by Jennifer Cabanero

There is a poem by Rumi called, “Guest House” that begins, “Every morning a new arrival. A joy, a depression, a meanness, comes as an unexpected visitor. Welcome and entertain them all, even if they are a crowd of sorrows, who violently sweep your house empty of its furniture…” It’s through the practice of iRest meditation that we learn how to compassionately greet all these aspects of our self. We also grow our ability to greet the other people in our lives with kindness and curiosity.

A greeting is an acknowledgement, a welcoming, or a recognition of a visitor. These visitors might be sensations, emotions, beliefs or an actual person who has come into our life. As I think about this an image arises of myself opening the front door and greeting an honored guest; I smile, we hug, and then I invite them in.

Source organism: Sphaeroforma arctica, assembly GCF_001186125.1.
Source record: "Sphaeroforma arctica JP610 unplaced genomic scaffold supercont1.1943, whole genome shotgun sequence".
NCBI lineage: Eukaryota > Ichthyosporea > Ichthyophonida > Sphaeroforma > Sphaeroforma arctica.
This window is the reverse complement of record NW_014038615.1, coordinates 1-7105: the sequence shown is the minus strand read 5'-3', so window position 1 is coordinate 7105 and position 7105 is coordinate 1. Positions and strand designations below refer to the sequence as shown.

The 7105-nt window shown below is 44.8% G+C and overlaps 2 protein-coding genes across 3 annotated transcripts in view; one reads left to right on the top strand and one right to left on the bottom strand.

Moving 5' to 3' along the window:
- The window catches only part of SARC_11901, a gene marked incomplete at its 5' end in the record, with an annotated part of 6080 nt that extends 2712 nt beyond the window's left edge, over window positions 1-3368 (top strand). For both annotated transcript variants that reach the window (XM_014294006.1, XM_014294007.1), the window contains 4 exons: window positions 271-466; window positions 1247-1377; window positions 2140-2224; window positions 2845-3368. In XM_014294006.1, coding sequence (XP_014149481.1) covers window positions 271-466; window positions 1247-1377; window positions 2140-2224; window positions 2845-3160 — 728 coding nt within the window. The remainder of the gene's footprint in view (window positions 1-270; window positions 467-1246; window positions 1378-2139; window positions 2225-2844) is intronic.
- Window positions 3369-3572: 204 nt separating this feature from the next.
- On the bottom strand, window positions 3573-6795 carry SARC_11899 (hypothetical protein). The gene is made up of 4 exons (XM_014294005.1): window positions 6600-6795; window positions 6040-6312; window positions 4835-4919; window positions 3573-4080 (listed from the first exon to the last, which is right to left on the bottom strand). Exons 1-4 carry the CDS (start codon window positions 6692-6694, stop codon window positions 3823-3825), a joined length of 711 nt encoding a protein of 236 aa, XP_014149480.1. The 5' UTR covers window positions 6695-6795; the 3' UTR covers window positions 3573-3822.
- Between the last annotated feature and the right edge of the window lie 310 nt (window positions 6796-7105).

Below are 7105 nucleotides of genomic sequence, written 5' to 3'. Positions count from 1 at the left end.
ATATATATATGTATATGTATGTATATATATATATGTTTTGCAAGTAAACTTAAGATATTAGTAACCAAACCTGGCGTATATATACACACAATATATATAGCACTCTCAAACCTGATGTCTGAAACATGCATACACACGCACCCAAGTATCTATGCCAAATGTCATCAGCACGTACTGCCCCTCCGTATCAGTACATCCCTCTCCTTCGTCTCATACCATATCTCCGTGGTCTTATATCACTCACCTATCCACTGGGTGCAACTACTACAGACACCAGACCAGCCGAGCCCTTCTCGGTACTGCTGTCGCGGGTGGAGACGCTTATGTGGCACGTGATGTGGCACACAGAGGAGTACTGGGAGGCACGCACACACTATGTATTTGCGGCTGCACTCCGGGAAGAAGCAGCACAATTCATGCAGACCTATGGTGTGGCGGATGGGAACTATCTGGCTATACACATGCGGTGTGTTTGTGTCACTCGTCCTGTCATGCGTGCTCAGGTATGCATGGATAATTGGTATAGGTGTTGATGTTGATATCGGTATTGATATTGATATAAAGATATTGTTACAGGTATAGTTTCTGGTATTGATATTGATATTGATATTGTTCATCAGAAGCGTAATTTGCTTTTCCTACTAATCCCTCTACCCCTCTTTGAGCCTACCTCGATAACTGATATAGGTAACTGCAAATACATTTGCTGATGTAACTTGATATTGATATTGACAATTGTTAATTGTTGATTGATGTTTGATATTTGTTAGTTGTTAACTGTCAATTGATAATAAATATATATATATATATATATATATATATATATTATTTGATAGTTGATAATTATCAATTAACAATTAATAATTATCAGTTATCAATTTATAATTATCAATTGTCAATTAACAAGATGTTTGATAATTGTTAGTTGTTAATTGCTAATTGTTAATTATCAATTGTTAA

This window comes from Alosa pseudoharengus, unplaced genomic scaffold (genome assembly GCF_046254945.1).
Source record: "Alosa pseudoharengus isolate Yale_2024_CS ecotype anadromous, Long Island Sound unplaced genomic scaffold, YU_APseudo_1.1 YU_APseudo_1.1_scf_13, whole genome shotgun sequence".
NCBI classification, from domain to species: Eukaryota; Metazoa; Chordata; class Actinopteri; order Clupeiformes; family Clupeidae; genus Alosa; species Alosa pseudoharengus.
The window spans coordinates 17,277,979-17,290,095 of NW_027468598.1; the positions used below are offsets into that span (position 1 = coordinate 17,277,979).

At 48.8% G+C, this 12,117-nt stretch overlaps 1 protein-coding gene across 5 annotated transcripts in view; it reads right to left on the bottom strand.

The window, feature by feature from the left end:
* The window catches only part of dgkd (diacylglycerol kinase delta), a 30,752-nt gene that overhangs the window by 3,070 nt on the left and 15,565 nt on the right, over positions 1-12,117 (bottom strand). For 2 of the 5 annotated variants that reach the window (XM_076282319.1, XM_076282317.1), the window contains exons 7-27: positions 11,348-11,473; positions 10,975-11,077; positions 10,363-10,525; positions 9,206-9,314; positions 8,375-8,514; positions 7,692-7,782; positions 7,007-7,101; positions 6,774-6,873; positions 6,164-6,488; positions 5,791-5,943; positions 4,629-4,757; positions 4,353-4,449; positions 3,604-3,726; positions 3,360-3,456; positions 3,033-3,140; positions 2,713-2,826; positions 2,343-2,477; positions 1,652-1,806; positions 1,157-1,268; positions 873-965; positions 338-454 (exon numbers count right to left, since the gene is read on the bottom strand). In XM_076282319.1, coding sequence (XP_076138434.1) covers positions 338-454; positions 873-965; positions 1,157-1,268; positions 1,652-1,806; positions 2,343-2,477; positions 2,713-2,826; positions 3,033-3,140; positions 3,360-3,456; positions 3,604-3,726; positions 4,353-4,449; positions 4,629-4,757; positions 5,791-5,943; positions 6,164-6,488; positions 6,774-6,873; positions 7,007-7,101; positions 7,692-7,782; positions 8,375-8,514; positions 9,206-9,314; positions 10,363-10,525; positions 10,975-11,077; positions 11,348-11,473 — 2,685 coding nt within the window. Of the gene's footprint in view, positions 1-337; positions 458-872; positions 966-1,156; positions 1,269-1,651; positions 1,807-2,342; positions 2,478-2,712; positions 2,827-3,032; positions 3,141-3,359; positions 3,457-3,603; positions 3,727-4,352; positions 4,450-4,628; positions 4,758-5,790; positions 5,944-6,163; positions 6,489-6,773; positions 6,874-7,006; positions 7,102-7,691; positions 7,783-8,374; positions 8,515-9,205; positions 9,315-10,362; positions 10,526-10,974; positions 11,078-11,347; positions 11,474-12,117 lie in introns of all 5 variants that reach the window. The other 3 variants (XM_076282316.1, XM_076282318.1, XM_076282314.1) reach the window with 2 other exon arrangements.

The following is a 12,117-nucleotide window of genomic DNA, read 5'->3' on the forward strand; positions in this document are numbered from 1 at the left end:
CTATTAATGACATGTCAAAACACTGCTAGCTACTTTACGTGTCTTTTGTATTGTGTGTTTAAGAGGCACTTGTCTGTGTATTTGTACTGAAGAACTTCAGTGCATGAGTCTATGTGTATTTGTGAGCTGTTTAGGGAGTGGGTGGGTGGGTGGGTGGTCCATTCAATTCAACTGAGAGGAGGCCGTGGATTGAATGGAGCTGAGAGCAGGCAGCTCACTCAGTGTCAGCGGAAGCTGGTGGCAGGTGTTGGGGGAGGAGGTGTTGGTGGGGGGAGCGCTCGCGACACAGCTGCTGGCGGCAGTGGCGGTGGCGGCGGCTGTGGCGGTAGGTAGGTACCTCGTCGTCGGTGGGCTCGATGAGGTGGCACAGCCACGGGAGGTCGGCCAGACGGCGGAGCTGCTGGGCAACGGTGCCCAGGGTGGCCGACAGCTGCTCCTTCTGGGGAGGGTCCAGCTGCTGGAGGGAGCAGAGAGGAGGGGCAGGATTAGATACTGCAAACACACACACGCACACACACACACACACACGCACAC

A greeting can also be an expression of goodwill. What if there is a feeling of trepidation as the door opens? We might wish the guest would keep walking past our door. Or stay quietly hidden as the doorbell keeps ringing! Are we able to offer a polite greeting and acknowledge that this guest is welcome here as well? If we can greet this guest with kindness and curiosity, the seemingly formidable guest might relax enough to smile or to feel less defensive.

What a gift it is to be able to meet our sensations, emotions, or beliefs as messengers who are bringing us valuable information! And as Rumi says at the end of his poem, Guest House, “Be grateful to whoever comes, because each has been sent as a guide from beyond.” Greeting is a gift that we can give to our self and to others.